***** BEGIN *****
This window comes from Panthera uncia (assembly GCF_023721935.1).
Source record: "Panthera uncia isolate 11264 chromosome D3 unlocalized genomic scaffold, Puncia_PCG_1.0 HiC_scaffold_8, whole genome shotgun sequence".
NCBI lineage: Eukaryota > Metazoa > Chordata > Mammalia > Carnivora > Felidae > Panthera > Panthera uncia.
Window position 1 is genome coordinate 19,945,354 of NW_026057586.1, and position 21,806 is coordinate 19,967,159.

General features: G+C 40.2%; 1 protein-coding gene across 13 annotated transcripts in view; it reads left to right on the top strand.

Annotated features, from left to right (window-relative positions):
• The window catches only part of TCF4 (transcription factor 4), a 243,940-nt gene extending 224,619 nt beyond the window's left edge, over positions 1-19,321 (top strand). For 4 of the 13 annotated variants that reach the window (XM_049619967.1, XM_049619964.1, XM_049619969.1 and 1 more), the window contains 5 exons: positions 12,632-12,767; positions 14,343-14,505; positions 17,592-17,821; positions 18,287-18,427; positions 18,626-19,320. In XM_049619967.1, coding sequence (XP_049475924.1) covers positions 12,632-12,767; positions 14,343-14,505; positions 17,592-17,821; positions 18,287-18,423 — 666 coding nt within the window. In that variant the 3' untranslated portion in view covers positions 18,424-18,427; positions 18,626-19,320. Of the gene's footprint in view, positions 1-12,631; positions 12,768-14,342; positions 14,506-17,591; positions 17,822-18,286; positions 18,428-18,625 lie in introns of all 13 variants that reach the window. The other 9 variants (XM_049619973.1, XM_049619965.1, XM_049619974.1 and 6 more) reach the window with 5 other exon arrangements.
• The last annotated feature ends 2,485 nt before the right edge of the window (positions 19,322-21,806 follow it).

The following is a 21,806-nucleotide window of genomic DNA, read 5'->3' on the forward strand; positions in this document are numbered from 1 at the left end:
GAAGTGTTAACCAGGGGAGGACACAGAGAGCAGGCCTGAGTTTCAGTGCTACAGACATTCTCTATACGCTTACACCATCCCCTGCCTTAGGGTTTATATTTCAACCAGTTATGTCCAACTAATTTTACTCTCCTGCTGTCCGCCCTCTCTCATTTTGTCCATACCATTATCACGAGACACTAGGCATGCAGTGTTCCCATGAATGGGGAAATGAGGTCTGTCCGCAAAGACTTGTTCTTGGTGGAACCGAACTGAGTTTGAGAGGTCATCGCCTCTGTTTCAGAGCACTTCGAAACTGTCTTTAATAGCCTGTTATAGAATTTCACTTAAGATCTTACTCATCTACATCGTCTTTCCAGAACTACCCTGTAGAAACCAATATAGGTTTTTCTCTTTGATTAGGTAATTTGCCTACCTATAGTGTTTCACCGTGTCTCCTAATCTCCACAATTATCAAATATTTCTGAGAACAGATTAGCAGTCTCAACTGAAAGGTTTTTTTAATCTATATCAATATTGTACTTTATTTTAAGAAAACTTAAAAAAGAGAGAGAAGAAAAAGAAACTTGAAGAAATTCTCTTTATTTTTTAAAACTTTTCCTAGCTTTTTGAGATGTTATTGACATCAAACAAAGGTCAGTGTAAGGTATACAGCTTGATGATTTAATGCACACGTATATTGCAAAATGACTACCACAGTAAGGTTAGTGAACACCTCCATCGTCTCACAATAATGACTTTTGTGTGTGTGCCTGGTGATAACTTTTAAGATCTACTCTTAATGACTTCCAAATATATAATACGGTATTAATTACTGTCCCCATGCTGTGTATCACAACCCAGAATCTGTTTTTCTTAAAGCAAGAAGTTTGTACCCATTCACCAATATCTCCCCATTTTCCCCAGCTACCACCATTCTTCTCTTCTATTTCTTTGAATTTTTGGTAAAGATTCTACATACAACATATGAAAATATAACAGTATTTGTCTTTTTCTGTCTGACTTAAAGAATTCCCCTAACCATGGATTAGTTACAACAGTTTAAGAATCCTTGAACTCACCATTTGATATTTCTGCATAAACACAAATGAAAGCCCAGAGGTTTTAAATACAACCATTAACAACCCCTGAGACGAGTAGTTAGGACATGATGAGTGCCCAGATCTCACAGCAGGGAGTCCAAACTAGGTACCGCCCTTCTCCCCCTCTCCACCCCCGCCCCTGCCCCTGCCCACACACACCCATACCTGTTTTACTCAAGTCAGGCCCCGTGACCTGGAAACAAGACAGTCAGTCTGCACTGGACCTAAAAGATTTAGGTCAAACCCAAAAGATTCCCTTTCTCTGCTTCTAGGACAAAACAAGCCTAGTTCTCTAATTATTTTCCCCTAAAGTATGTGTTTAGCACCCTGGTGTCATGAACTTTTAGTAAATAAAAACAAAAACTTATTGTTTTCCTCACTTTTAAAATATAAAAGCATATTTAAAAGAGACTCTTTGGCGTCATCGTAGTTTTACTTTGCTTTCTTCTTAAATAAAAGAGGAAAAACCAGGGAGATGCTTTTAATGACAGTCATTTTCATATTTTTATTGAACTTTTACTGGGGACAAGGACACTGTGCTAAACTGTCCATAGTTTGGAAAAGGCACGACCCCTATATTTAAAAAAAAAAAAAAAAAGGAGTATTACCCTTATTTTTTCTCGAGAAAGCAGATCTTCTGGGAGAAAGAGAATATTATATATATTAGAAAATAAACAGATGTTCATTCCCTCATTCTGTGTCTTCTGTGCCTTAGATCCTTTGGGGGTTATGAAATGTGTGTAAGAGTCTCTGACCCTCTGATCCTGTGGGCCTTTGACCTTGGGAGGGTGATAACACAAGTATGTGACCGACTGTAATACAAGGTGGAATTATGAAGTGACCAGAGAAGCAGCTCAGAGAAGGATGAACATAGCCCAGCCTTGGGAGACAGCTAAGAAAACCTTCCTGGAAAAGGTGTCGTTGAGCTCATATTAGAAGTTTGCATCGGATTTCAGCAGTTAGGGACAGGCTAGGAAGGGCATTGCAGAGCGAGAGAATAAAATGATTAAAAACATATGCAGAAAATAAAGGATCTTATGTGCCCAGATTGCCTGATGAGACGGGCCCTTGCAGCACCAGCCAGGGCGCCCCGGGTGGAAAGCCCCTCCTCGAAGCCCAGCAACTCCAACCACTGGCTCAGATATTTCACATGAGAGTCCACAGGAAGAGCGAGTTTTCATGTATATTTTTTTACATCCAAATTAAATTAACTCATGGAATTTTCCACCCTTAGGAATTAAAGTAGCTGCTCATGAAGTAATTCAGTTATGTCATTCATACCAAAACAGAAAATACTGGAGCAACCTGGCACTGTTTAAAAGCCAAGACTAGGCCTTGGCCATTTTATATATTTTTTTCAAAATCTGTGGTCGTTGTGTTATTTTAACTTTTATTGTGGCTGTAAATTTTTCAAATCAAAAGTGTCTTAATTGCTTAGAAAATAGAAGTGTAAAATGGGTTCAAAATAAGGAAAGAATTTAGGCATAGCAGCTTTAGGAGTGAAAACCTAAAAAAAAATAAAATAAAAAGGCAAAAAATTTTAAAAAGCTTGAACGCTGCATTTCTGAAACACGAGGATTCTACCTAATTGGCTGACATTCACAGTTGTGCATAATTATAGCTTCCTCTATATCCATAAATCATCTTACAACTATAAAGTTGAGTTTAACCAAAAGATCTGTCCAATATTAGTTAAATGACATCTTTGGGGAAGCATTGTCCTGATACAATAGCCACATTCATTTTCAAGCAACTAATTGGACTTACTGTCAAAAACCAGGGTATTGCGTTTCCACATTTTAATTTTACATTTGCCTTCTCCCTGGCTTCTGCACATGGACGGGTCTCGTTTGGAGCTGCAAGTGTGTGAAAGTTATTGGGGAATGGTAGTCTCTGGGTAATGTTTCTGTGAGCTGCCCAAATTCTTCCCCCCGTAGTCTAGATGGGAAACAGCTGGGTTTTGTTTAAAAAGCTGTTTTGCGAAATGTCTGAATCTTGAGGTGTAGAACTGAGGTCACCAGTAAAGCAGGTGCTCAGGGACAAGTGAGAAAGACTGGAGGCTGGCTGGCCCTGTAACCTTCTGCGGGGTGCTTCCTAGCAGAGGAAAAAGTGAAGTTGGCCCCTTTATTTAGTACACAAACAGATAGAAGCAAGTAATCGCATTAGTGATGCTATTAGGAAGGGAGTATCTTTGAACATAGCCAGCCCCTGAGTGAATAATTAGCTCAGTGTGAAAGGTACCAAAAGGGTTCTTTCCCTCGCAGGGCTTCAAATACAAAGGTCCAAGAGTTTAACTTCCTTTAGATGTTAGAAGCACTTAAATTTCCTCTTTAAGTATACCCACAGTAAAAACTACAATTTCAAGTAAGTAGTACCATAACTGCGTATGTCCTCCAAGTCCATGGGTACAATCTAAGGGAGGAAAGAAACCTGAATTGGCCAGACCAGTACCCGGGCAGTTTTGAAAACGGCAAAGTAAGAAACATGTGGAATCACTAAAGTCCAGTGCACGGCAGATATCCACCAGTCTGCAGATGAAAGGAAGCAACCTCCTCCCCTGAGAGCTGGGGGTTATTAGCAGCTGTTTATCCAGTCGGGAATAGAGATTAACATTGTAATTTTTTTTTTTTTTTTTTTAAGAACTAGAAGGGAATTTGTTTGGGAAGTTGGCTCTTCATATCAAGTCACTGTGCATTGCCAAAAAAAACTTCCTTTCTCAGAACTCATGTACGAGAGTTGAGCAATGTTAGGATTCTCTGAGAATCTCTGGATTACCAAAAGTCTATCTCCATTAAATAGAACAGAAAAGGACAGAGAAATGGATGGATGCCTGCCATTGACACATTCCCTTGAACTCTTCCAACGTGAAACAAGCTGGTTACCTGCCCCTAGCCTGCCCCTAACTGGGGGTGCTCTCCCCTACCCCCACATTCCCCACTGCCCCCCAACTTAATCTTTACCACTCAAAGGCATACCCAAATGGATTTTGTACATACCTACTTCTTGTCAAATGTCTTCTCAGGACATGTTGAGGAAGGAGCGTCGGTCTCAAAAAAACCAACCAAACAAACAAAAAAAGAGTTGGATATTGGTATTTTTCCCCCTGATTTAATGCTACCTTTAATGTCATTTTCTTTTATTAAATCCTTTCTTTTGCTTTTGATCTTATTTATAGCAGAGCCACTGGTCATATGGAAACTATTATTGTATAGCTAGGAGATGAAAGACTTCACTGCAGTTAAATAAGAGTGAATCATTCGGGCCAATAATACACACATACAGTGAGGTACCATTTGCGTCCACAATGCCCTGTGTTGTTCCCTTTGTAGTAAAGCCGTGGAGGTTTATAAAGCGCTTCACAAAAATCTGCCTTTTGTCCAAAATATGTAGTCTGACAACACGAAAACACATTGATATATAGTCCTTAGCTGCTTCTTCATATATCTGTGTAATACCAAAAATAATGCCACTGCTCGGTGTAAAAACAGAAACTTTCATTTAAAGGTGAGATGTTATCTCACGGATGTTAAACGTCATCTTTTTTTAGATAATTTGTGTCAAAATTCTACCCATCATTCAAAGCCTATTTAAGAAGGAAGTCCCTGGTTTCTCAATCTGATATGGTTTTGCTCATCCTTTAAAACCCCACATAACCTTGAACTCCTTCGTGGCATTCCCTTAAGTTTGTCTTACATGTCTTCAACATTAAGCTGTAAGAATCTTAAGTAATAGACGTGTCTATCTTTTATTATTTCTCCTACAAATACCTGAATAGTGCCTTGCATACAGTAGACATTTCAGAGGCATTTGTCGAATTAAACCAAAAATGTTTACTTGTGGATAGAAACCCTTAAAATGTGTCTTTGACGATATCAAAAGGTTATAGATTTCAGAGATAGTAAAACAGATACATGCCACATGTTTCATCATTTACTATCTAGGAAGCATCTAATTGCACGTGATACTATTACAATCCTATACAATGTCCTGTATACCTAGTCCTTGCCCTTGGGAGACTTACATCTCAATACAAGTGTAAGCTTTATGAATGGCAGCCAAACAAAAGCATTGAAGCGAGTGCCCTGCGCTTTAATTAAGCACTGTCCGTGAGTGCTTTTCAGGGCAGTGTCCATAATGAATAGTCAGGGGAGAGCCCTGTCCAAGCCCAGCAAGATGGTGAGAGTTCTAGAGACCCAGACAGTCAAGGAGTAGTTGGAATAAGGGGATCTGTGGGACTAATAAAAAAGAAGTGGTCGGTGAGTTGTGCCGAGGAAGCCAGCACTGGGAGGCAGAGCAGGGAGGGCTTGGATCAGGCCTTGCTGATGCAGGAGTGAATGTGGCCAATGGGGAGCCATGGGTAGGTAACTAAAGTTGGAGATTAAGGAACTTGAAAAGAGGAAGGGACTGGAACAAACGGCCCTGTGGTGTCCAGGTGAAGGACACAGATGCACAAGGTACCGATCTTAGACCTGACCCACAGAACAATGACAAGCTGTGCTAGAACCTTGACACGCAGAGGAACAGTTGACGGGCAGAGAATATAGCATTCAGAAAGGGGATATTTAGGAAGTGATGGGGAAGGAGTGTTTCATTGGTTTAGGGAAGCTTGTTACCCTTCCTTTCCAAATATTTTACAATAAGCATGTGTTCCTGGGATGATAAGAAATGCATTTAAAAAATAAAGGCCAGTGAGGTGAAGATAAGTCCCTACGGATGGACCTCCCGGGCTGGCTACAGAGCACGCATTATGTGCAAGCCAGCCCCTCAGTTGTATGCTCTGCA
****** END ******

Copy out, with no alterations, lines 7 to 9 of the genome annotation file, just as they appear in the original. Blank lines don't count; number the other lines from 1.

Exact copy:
• The window catches only part of TCF4 (transcription factor 4), a 243,940-nt gene extending 224,619 nt beyond the window's left edge, over positions 1-19,321 (top strand). For 4 of the 13 annotated variants that reach the window (XM_049619967.1, XM_049619964.1, XM_049619969.1 and 1 more), the window contains 5 exons: positions 12,632-12,767; positions 14,343-14,505; positions 17,592-17,821; positions 18,287-18,427; positions 18,626-19,320. In XM_049619967.1, coding sequence (XP_049475924.1) covers positions 12,632-12,767; positions 14,343-14,505; positions 17,592-17,821; positions 18,287-18,423 — 666 coding nt within the window. In that variant the 3' untranslated portion in view covers positions 18,424-18,427; positions 18,626-19,320. Of the gene's footprint in view, positions 1-12,631; positions 12,768-14,342; positions 14,506-17,591; positions 17,822-18,286; positions 18,428-18,625 lie in introns of all 13 variants that reach the window. The other 9 variants (XM_049619973.1, XM_049619965.1, XM_049619974.1 and 6 more) reach the window with 5 other exon arrangements.
• The last annotated feature ends 2,485 nt before the right edge of the window (positions 19,322-21,806 follow it).

The following is a 21,806-nucleotide window of genomic DNA, read 5'->3' on the forward strand; positions in this document are numbered from 1 at the left end: